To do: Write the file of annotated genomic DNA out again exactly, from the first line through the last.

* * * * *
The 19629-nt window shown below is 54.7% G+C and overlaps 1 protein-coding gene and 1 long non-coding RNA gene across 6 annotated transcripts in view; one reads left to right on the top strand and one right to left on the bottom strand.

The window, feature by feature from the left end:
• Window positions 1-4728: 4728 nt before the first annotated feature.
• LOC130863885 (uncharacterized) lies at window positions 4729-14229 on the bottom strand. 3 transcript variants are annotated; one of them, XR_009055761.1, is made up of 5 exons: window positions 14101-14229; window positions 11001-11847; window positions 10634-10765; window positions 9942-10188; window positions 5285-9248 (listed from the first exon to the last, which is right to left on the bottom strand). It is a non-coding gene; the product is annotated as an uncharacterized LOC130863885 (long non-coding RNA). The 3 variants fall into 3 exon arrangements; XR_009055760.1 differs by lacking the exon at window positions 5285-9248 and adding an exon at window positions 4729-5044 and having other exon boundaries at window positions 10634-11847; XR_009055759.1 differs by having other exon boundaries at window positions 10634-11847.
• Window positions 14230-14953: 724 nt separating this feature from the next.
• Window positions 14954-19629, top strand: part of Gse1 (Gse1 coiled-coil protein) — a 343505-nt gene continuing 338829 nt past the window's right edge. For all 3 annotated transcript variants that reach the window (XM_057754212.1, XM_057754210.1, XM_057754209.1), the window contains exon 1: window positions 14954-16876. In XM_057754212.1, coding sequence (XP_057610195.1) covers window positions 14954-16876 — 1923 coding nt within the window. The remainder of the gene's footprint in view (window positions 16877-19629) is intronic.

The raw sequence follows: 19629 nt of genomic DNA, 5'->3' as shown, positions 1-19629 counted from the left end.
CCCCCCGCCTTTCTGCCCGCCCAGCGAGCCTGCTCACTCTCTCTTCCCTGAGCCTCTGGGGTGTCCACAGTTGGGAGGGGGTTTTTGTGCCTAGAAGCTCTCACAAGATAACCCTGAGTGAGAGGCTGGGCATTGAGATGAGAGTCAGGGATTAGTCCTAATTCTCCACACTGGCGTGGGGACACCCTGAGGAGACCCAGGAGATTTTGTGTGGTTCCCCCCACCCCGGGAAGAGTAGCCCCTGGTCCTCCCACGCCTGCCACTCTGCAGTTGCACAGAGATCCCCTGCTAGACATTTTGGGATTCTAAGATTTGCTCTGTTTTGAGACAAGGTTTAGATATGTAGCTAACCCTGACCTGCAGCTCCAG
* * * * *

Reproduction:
The 19629-nt window shown below is 54.7% G+C and overlaps 1 protein-coding gene and 1 long non-coding RNA gene across 6 annotated transcripts in view; one reads left to right on the top strand and one right to left on the bottom strand.

The window, feature by feature from the left end:
• Window positions 1-4728: 4728 nt before the first annotated feature.
• LOC130863885 (uncharacterized) lies at window positions 4729-14229 on the bottom strand. 3 transcript variants are annotated; one of them, XR_009055761.1, is made up of 5 exons: window positions 14101-14229; window positions 11001-11847; window positions 10634-10765; window positions 9942-10188; window positions 5285-9248 (listed from the first exon to the last, which is right to left on the bottom strand). It is a non-coding gene; the product is annotated as an uncharacterized LOC130863885 (long non-coding RNA). The 3 variants fall into 3 exon arrangements; XR_009055760.1 differs by lacking the exon at window positions 5285-9248 and adding an exon at window positions 4729-5044 and having other exon boundaries at window positions 10634-11847; XR_009055759.1 differs by having other exon boundaries at window positions 10634-11847.
• Window positions 14230-14953: 724 nt separating this feature from the next.
• Window positions 14954-19629, top strand: part of Gse1 (Gse1 coiled-coil protein) — a 343505-nt gene continuing 338829 nt past the window's right edge. For all 3 annotated transcript variants that reach the window (XM_057754212.1, XM_057754210.1, XM_057754209.1), the window contains exon 1: window positions 14954-16876. In XM_057754212.1, coding sequence (XP_057610195.1) covers window positions 14954-16876 — 1923 coding nt within the window. The remainder of the gene's footprint in view (window positions 16877-19629) is intronic.

The raw sequence follows: 19629 nt of genomic DNA, 5'->3' as shown, positions 1-19629 counted from the left end.
CCCCCCGCCTTTCTGCCCGCCCAGCGAGCCTGCTCACTCTCTCTTCCCTGAGCCTCTGGGGTGTCCACAGTTGGGAGGGGGTTTTTGTGCCTAGAAGCTCTCACAAGATAACCCTGAGTGAGAGGCTGGGCATTGAGATGAGAGTCAGGGATTAGTCCTAATTCTCCACACTGGCGTGGGGACACCCTGAGGAGACCCAGGAGATTTTGTGTGGTTCCCCCCACCCCGGGAAGAGTAGCCCCTGGTCCTCCCACGCCTGCCACTCTGCAGTTGCACAGAGATCCCCTGCTAGACATTTTGGGATTCTAAGATTTGCTCTGTTTTGAGACAAGGTTTAGATATGTAGCTAACCCTGACCTGCAGCTCCAG